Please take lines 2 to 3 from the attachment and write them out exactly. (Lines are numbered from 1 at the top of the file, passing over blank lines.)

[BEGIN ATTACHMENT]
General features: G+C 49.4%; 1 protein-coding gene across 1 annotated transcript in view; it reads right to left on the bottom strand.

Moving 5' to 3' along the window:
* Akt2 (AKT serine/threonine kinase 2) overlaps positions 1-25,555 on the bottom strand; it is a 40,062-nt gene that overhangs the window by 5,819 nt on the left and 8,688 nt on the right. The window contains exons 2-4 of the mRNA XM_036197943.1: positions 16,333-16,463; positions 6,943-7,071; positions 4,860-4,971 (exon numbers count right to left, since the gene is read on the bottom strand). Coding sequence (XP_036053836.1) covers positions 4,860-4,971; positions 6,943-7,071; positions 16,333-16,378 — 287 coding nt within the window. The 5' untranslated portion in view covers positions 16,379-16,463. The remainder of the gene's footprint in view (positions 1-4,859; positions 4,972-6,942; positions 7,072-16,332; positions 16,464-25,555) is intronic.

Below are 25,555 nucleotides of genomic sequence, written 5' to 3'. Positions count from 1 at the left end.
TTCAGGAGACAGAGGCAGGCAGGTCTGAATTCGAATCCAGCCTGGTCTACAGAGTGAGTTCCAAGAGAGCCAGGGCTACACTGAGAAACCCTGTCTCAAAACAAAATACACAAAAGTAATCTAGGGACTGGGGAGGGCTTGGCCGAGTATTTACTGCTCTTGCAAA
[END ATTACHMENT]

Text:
Moving 5' to 3' along the window:
* Akt2 (AKT serine/threonine kinase 2) overlaps positions 1-25,555 on the bottom strand; it is a 40,062-nt gene that overhangs the window by 5,819 nt on the left and 8,688 nt on the right. The window contains exons 2-4 of the mRNA XM_036197943.1: positions 16,333-16,463; positions 6,943-7,071; positions 4,860-4,971 (exon numbers count right to left, since the gene is read on the bottom strand). Coding sequence (XP_036053836.1) covers positions 4,860-4,971; positions 6,943-7,071; positions 16,333-16,378 — 287 coding nt within the window. The 5' untranslated portion in view covers positions 16,379-16,463. The remainder of the gene's footprint in view (positions 1-4,859; positions 4,972-6,942; positions 7,072-16,332; positions 16,464-25,555) is intronic.